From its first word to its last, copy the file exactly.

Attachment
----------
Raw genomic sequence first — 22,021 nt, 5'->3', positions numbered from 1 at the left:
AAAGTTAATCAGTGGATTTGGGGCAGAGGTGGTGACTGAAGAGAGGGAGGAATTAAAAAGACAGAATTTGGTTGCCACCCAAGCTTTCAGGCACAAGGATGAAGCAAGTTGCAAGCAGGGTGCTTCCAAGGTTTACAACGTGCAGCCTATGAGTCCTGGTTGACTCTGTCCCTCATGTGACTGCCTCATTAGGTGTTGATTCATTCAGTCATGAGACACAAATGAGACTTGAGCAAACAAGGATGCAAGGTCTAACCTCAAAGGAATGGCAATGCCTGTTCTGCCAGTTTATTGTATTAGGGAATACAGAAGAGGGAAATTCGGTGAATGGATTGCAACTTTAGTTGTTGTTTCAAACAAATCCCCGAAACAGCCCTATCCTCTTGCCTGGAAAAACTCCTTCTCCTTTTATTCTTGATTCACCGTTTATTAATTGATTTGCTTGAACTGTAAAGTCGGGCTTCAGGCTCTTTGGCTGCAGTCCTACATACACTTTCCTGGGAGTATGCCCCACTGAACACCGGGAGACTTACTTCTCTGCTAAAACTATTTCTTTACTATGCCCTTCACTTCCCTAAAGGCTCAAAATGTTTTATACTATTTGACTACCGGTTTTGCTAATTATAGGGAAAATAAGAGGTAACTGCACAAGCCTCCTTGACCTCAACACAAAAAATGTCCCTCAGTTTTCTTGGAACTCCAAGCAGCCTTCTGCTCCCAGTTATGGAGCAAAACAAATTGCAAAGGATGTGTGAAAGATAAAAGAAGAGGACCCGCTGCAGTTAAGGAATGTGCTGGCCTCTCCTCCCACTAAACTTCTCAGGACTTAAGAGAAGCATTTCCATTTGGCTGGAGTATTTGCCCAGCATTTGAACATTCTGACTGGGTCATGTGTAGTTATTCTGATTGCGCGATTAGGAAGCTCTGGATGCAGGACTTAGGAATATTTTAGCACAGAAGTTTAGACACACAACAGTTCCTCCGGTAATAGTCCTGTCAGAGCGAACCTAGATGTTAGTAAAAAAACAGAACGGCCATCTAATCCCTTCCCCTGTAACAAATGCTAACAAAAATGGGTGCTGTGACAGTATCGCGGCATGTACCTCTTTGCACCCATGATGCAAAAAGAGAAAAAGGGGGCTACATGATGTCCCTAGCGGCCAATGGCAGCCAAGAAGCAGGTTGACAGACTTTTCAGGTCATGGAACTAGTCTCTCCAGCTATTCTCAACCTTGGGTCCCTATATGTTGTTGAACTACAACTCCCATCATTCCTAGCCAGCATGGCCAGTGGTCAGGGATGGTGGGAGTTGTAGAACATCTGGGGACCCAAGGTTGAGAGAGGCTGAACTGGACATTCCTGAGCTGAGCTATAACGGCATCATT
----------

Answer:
Raw genomic sequence first — 22,021 nt, 5'->3', positions numbered from 1 at the left:
AAAGTTAATCAGTGGATTTGGGGCAGAGGTGGTGACTGAAGAGAGGGAGGAATTAAAAAGACAGAATTTGGTTGCCACCCAAGCTTTCAGGCACAAGGATGAAGCAAGTTGCAAGCAGGGTGCTTCCAAGGTTTACAACGTGCAGCCTATGAGTCCTGGTTGACTCTGTCCCTCATGTGACTGCCTCATTAGGTGTTGATTCATTCAGTCATGAGACACAAATGAGACTTGAGCAAACAAGGATGCAAGGTCTAACCTCAAAGGAATGGCAATGCCTGTTCTGCCAGTTTATTGTATTAGGGAATACAGAAGAGGGAAATTCGGTGAATGGATTGCAACTTTAGTTGTTGTTTCAAACAAATCCCCGAAACAGCCCTATCCTCTTGCCTGGAAAAACTCCTTCTCCTTTTATTCTTGATTCACCGTTTATTAATTGATTTGCTTGAACTGTAAAGTCGGGCTTCAGGCTCTTTGGCTGCAGTCCTACATACACTTTCCTGGGAGTATGCCCCACTGAACACCGGGAGACTTACTTCTCTGCTAAAACTATTTCTTTACTATGCCCTTCACTTCCCTAAAGGCTCAAAATGTTTTATACTATTTGACTACCGGTTTTGCTAATTATAGGGAAAATAAGAGGTAACTGCACAAGCCTCCTTGACCTCAACACAAAAAATGTCCCTCAGTTTTCTTGGAACTCCAAGCAGCCTTCTGCTCCCAGTTATGGAGCAAAACAAATTGCAAAGGATGTGTGAAAGATAAAAGAAGAGGACCCGCTGCAGTTAAGGAATGTGCTGGCCTCTCCTCCCACTAAACTTCTCAGGACTTAAGAGAAGCATTTCCATTTGGCTGGAGTATTTGCCCAGCATTTGAACATTCTGACTGGGTCATGTGTAGTTATTCTGATTGCGCGATTAGGAAGCTCTGGATGCAGGACTTAGGAATATTTTAGCACAGAAGTTTAGACACACAACAGTTCCTCCGGTAATAGTCCTGTCAGAGCGAACCTAGATGTTAGTAAAAAAACAGAACGGCCATCTAATCCCTTCCCCTGTAACAAATGCTAACAAAAATGGGTGCTGTGACAGTATCGCGGCATGTACCTCTTTGCACCCATGATGCAAAAAGAGAAAAAGGGGGCTACATGATGTCCCTAGCGGCCAATGGCAGCCAAGAAGCAGGTTGACAGACTTTTCAGGTCATGGAACTAGTCTCTCCAGCTATTCTCAACCTTGGGTCCCTATATGTTGTTGAACTACAACTCCCATCATTCCTAGCCAGCATGGCCAGTGGTCAGGGATGGTGGGAGTTGTAGAACATCTGGGGACCCAAGGTTGAGAGAGGCTGAACTGGACATTCCTGAGCTGAGCTATAACGGCATCATT